Carlos Moreira is Chairman, Chief Executive Officer and Founder of WISeKey and is the Vice-Chair of the Global Agenda Council on Illicit Trade.

Today, international labour mobility is a well-established phenomenon around the world. Indeed, foreign workers are found in nearly every country. Together with their family members, they account for at least 300 million people, holding jobs at all levels of education and skill, from post-university specialists to manual labourers.

While certain countries are dependent on foreign workers for the operation of their economies, other nations rely heavily on workers’ remittances for foreign exchange and economic development.

Yet, major problems continue to exist in the management of international labour mobility. Irregular flows of undocumented workers are seen as a threat to many richer countries. At the same time, foreign workers face numerous difficulties of language, culture and discriminatory working conditions. In effect, undocumented workers are easily exploited and abused victims of human trafficking operations.

To respond to these challenges, the Global Agenda Council on Illicit Trade plans to help develop standards and technology for a globally recognized and globally verifiable digital identity that governments and NGOs will issue to overseas workers.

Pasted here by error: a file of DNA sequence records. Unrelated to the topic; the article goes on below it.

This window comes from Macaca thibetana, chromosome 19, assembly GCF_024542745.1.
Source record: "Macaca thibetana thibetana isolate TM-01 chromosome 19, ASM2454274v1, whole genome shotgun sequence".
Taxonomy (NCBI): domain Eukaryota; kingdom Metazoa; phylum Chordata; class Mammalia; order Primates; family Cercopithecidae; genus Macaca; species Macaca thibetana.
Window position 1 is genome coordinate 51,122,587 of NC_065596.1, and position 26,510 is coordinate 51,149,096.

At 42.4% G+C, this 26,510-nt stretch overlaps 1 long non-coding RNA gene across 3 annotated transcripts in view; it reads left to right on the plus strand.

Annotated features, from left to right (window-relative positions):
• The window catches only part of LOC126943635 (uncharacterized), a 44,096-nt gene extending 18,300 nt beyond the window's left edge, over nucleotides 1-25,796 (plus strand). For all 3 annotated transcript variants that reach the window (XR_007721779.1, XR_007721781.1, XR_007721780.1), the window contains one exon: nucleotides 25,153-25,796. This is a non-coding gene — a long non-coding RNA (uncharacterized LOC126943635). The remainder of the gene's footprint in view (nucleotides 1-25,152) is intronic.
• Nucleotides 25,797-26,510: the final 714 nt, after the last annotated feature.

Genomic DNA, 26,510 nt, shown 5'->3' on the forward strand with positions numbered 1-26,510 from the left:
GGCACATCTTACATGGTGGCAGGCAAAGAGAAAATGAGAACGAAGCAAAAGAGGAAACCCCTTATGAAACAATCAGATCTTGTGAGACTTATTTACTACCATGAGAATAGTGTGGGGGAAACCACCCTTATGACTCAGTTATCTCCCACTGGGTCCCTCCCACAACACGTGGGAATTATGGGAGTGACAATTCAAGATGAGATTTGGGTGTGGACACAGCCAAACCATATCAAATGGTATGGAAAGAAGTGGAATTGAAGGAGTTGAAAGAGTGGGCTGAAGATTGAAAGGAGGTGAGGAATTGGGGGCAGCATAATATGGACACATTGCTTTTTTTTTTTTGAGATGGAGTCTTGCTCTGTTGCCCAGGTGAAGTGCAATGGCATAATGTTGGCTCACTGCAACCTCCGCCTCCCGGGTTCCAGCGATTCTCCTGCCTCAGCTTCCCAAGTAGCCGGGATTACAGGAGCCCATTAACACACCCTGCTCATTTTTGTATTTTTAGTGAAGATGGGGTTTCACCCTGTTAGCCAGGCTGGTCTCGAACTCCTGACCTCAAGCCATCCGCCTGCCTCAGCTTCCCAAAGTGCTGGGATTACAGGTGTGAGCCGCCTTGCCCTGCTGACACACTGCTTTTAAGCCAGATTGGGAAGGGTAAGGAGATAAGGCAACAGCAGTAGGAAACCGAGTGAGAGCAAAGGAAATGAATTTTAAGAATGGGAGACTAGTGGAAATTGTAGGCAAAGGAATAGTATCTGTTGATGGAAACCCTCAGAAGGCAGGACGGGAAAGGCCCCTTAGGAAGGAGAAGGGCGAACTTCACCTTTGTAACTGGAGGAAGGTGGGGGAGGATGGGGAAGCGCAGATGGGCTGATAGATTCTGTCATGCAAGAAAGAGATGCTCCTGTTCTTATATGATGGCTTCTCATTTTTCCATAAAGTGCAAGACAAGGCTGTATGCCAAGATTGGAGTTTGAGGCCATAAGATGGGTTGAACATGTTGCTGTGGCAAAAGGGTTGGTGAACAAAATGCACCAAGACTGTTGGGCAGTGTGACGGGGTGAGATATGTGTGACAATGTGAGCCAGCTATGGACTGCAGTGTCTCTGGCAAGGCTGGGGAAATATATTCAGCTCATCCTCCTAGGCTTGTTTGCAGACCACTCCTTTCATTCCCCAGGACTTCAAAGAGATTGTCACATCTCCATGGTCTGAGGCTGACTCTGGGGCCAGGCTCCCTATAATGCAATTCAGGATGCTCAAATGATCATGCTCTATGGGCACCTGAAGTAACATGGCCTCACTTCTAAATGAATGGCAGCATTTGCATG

The migrant identity” will serve as a secure identity document, a state-of-the-art travel document meeting International Civil Aviation Organization (ICAO) standards, and a point of access to information, services and transactions through a services platform which will interact with the digital identification.

In effect, the ever increasing need for countries to improve security measures at borders has meant that the movement of legitimate overseas workers has become more and more restricted. Quick verification of data against INTERPOL’s SLTD and Red Notice databases and national databases (origin and destination) before issuing work or residence permits will facilitate the efficient movement of overseas workers with no detrimental impact on the security of the country itself.

The Council believes that a secure, reliable, multi-purpose and internationally recognized globally verifiable identity for migrants, coupled with a services platform providing access to goods and services for overseas workers, will serve the interests of governments, the overseas workers, and the societies and economies of both sending and receiving states.

The Council will develop its plan further in Dubai at the Summit on the Global Agenda 2012, as it believes that a digital identity and services platform will bring direct, quantifiable benefits to governments, foreign workers and their families, employers and the international economy.

Image: Monitor shows fingerprints of a foreign worker who registered himself into biometric fingerprinting system REUTERS/Bazuki Muhammad